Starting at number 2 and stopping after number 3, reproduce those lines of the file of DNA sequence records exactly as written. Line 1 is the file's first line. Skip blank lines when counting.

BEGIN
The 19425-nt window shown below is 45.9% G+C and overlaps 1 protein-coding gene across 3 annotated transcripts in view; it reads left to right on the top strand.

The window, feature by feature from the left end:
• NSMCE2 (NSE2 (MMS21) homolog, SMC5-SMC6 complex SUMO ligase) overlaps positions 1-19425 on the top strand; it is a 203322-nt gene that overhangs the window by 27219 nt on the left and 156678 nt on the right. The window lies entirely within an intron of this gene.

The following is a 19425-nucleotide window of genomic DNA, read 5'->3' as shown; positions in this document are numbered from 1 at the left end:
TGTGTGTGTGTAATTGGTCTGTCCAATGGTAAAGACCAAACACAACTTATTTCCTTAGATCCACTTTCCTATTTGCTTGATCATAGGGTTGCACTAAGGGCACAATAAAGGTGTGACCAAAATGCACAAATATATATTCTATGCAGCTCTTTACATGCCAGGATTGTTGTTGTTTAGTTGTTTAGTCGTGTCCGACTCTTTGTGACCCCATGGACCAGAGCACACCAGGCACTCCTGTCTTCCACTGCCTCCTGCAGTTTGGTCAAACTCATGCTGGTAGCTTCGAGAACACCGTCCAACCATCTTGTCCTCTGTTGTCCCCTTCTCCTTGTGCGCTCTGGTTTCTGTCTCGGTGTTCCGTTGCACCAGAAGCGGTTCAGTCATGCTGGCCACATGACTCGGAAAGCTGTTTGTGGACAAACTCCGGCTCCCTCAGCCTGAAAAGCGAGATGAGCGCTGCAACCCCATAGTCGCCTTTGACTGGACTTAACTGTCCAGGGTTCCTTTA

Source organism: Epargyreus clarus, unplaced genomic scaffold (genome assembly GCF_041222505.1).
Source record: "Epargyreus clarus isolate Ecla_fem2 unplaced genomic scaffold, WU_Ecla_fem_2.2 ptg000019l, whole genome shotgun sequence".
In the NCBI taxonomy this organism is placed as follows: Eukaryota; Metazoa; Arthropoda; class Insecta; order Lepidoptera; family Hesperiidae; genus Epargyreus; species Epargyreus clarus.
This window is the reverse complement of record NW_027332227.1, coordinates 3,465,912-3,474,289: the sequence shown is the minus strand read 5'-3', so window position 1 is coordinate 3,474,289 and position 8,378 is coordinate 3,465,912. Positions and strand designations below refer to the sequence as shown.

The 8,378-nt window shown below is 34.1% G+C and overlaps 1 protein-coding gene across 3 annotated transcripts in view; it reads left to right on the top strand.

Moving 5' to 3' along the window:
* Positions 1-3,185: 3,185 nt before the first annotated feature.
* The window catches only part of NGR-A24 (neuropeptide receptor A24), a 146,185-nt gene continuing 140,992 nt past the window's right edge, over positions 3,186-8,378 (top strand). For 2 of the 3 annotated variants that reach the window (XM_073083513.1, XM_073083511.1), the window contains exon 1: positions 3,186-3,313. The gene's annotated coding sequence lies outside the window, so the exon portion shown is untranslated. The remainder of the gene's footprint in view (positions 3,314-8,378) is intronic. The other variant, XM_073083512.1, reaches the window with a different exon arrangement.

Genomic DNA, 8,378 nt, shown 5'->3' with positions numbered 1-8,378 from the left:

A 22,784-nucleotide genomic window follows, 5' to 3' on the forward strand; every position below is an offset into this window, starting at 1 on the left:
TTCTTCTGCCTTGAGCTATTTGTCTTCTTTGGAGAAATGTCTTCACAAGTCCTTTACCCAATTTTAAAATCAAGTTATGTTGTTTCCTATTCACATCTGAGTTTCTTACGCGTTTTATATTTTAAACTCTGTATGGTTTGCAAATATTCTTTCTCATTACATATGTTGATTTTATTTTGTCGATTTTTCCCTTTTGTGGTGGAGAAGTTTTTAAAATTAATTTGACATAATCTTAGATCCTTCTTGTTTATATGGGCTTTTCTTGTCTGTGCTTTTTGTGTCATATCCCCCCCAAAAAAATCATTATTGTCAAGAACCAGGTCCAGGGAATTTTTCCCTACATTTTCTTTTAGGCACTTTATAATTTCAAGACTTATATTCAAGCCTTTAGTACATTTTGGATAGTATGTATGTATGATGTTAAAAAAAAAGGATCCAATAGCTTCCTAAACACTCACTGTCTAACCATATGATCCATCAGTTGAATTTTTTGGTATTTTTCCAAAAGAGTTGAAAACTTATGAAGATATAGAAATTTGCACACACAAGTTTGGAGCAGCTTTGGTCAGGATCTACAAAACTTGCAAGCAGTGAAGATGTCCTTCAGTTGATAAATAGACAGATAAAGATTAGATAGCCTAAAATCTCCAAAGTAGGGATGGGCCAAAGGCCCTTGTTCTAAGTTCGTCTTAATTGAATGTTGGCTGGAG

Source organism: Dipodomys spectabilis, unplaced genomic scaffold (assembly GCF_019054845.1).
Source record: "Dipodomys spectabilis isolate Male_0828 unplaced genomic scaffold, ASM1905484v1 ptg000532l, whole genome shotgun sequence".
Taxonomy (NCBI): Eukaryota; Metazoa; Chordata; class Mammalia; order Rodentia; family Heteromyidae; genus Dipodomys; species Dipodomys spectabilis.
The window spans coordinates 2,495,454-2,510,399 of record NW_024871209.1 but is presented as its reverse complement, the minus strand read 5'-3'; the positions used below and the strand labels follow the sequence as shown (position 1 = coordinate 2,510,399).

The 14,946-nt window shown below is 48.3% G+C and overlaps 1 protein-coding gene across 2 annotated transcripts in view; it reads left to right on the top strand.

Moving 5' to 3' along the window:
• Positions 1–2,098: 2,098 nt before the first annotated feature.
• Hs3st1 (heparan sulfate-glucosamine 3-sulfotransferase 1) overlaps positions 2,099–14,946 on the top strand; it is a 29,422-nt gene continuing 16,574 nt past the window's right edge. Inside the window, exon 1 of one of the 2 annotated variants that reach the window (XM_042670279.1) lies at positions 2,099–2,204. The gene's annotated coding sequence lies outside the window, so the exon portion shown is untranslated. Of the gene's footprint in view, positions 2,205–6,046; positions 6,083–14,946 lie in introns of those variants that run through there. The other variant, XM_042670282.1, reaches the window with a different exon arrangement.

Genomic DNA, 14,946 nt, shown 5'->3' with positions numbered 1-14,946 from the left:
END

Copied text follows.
The window, feature by feature from the left end:
• NSMCE2 (NSE2 (MMS21) homolog, SMC5-SMC6 complex SUMO ligase) overlaps positions 1-19425 on the top strand; it is a 203322-nt gene that overhangs the window by 27219 nt on the left and 156678 nt on the right. The window lies entirely within an intron of this gene.